Triangular arbitrage


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Triangular arbitrage

Striking offsetting deals among three markets simultaneously to obtain an arbitrage profit.

Triangular Arbitrage

A series of three currency trades in which the exchange rates do not exactly match up. In triangular arbitrage, an arbitrageur may profit from the inefficiency in pricing of the exchange rates. The process of triangular arbitrage involves converting one currency to another, then to a third, then back to the first. Opportunities for this are rare because the currency markets are so liquid as to provide almost perfect efficiency. It ordinarily requires advanced computer software to accomplish it successfully.
References in periodicals archive ?
In foreign exchange markets, absence of triangular arbitrage implies a deterministic relationship between any pair of dollar rates and the corresponding cross rate.
This point can be easily seen in a three-point arbitrage or triangular arbitrage. Three-point arbitrage involves switching funds among three currencies in order to profit from exchange rate inconsistencies.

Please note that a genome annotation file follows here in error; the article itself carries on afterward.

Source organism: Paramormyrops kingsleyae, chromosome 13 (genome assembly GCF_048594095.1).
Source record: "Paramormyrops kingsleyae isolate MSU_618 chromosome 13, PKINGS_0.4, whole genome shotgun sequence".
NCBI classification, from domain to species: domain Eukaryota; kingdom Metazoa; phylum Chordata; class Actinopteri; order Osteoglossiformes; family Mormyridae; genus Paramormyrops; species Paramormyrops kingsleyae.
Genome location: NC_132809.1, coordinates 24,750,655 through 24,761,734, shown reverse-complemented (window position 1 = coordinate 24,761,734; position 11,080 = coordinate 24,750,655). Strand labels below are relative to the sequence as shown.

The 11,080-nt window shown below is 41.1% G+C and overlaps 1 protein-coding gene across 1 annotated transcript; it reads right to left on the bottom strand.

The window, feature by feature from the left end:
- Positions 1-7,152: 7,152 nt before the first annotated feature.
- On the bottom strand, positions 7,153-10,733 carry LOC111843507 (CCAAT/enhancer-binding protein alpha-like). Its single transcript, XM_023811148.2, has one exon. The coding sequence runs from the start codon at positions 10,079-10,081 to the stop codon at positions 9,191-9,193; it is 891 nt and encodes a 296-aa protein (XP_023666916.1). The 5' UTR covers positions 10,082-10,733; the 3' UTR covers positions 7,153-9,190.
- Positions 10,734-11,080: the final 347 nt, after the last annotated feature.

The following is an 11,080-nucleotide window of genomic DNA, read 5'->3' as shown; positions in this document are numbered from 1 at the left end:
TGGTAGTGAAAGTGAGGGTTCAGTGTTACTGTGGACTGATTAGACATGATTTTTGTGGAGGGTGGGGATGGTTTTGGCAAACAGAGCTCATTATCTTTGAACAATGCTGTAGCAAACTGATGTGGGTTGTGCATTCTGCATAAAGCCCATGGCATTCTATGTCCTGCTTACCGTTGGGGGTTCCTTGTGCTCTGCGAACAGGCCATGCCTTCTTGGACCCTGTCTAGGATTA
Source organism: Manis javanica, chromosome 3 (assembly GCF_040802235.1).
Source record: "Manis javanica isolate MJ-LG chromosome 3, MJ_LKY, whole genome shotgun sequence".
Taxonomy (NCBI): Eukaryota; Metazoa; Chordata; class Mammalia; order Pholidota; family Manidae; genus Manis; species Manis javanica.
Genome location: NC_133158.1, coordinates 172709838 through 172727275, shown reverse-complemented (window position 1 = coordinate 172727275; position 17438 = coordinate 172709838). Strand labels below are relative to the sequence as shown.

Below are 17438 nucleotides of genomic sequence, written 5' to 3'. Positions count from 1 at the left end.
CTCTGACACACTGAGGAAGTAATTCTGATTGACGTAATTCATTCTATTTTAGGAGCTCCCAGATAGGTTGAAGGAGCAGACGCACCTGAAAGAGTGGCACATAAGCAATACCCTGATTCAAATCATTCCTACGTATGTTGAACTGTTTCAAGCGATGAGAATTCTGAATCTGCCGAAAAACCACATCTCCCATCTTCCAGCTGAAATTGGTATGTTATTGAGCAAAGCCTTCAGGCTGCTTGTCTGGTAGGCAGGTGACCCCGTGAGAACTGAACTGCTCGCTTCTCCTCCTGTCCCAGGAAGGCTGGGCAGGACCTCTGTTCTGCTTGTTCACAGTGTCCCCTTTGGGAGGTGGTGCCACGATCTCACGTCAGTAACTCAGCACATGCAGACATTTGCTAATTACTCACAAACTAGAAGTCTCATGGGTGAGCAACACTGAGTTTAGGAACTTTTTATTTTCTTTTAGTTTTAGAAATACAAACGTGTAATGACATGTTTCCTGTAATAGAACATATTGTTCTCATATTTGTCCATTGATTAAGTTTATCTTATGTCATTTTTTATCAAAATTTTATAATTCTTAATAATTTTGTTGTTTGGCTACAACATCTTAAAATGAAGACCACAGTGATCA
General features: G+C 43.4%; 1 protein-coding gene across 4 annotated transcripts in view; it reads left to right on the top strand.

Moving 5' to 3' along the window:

Triangular arbitrage exploits the relative price difference between one currency and two other currencies.
This article also adds to a sparse pedagogical literature on arbitrage, which includes Knoll (2005), who explains how applications of the no-arbitrage put-call parity relationship can be used to exploit differential tax treatments of economically equivalent financial positions; Wei (1997), who details triangular arbitrage; and articles on in-class simulations by Dubil (2004), Marshall (2004), and Alonzi, Lange, and Simkins (2000).
"Conditions for no triangular arbitrage with transaction costs: a pedagogical note." Journal of Education for Business 73 (Sept/Oct): 44-47.
However, in 1901 gold shipments to London ceased and were replaced by triangular arbitrage shipments through Paris.